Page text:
Yahoo!'s Santa Monica location. CEO Scott Thompson now says he was never asked for his resume before he was hired.
Here's the latest on the battle between Dan Loeb of hedge fund Third Point and the Yahoo board over whether Yahoo CEO Scott Thompson has been trading on exaggerated educational credentials: Thompson says...he never provided a resume before he was hired!
Mr. Thompson’s likely argument is that while he met with representatives for Yahoo’s board during the hiring process late last year, he never submitted a résumé. That leaves open the question of how the erroneous computer science degree was incorporated into his record.
The nonexistent degree began to appear in his corporate biography at PayPal, the eBay division that he led until accepting the Yahoo job. But a review of eBay’s securities filings shows that the company correctly noted that Mr. Thompson held only an accounting degree.
Justin Sullivan/Getty Images
A Yahoo! billboard is visible through trees in San Francisco, California.
Yahoo, the most confused company in media and technology — and more in a second on why "media" and "technology" are why Yahoo is so confused — has named a new CEO. He's Scott Thompson, who comes to Yahoo from PayPal. The big question is, after the disastrous reign of Carol Bartz, a tough-as-nails Silicon Valley leader, does Yahoo need yet another CEO from the land of tech?
Analysts said one of the first tasks for a new Yahoo C.E.O. would likely be to oversee the sale of its Asian assets.
"If a CEO who’s respected in the Internet industry takes control and gives it a unified vision, that will be very helpful," said Jordan Rohan, an analyst at Stifel Nicolaus. "The sale of the Asian assets is what happens first and what happens afterwards is just a question of how they deploy the cash they get from the sale."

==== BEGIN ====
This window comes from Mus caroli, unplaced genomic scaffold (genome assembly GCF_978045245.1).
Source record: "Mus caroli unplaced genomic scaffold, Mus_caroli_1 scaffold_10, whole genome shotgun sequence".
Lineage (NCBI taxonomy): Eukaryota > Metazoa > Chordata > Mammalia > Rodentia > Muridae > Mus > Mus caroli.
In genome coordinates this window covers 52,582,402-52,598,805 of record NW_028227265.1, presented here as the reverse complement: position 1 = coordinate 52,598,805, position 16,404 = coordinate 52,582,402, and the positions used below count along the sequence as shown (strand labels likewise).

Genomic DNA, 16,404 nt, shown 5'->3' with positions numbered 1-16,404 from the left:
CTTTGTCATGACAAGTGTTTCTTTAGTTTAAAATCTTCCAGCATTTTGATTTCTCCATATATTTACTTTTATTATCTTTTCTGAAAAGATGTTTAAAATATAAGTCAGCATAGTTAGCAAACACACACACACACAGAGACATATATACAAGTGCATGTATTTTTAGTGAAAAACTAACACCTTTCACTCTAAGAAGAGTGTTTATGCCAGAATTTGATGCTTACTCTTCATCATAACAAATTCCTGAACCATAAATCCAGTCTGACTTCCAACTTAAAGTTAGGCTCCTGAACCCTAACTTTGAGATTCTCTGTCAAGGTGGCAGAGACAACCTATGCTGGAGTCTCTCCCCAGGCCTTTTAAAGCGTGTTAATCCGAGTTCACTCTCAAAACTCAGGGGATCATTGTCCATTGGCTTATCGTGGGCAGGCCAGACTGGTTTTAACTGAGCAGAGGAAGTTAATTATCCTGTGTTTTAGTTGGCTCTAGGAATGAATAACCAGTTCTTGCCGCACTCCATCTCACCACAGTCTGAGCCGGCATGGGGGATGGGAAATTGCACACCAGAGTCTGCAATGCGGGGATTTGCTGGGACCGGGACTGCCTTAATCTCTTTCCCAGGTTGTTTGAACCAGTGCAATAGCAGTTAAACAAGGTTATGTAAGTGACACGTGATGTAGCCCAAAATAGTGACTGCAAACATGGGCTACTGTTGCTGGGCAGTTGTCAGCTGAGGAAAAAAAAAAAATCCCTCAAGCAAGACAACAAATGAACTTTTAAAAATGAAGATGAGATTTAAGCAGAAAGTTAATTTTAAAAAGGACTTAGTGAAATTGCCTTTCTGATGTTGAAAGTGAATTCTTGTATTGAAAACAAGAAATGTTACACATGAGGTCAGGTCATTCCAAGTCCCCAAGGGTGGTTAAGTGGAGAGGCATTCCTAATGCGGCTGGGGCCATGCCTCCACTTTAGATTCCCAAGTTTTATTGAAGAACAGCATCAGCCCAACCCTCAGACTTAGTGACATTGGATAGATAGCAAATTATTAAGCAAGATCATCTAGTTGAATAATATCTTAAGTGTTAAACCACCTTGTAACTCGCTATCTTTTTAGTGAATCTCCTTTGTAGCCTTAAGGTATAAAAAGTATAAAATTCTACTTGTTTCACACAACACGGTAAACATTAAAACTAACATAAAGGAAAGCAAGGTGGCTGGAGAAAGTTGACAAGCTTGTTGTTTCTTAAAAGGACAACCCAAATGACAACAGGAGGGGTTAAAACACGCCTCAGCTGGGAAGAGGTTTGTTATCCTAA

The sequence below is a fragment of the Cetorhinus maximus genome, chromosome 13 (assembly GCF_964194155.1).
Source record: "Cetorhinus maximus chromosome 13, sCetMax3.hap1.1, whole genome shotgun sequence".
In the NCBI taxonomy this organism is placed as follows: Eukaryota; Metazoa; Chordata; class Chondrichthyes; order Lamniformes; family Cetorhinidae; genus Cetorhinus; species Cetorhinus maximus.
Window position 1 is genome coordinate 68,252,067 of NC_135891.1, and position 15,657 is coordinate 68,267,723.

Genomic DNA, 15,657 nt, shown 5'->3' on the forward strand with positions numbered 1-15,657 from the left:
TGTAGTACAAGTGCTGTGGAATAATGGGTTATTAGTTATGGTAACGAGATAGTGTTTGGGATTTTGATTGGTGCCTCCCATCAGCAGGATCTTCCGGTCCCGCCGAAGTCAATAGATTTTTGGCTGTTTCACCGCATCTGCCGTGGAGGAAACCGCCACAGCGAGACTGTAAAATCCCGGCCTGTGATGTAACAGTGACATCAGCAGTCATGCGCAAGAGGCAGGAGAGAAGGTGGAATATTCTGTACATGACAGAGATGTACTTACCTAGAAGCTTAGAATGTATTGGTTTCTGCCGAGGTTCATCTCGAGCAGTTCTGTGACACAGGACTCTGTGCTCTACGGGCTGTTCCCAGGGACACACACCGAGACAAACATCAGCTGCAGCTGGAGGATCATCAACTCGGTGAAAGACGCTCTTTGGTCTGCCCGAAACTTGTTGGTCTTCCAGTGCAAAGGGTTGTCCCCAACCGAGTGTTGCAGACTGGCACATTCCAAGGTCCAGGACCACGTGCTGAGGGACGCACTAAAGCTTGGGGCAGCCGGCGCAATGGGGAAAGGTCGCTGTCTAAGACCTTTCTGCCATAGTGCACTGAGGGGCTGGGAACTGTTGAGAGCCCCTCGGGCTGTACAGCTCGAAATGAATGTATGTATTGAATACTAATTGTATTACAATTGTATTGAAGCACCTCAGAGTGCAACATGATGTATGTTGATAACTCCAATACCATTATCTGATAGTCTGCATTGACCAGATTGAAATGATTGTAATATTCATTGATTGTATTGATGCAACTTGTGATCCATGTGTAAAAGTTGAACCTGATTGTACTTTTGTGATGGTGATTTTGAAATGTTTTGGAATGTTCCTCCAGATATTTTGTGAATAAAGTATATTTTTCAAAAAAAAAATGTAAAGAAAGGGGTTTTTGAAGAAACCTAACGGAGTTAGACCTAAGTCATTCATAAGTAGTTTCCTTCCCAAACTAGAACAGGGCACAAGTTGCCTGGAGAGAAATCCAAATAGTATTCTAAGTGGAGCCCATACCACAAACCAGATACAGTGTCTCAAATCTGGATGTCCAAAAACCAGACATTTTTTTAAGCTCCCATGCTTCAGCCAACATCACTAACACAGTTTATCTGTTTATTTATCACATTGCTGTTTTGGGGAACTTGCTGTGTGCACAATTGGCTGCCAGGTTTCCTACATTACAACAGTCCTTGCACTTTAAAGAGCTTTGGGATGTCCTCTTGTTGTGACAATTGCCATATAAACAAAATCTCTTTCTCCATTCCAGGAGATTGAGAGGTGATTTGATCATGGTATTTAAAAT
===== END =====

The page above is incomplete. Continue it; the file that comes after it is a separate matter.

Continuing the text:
Earlier this week, the Wrap's Fred Schruers had a piece on the post-Carol Bartz Yahoo world and reported that Daniel Loeb, who runs the $8 billion hedge fund ThirdPoint LLC, was making a run at the beleaguered Internet giant. Here's what Schruers had to say, under the headline "Yahoo Under Siege: As Hedge-Fund Raider Closes In, Founders Hint at Sale":
No investor is more of a threat than hedge-fund powerhouse Daniel Loeb, who has recently acquired 5.2 percent of Yahoo's stock. Loeb has gone after companies he thinks are mis-managed before, but the level of vitriol -- and cash -- he’s throwing at the Yahoo board shows that he’s deadly earnest this time.
For a taste of the "vitriol," you can sample this letter that Loeb sent to the Yahoo board earlier this month:
it is evident that merely replacing the Company’s CEO – yet again – will not be enough to alter the direction of the Company. Instead, a reconstituted Board with new Directors who will bring fresh eyes, relevant industry expertise and increased investor alignment to the table is immediately necessary.
Henry Blodget says that Yahoo, now that's it's axed CEO Carol Bartz and pretty much admitted that it's for sale (again), should buy Business Insider and hire "us" as CEO. We're going to assume that by "us", Henry means "Henry." He you have it: "We offer to allow Yahoo to buy Business Insider Inc., for $150 million. And we offer to allow Yahoo to then appoint us acting CEO of the company…Once we have been appointed acting CEO of Yahoo, we will implement our plan." (Business Insider)
"How to bring the jobs back." The New York Times goes big, big, BIG on the Opinion page, serving up four provocative solutions to the unemployment crisis. (NYT)
According to Jay Carney, Obama's $300 billion jobs package "would be "paid for," not financed through deficit spending." (LAT)
The battle over the confirmation of Richard Cordray to lead the Consumer Financial Protection Bureau has begun. Who's Richard Cordray? He's so not Elizabeth Warren. (LAT)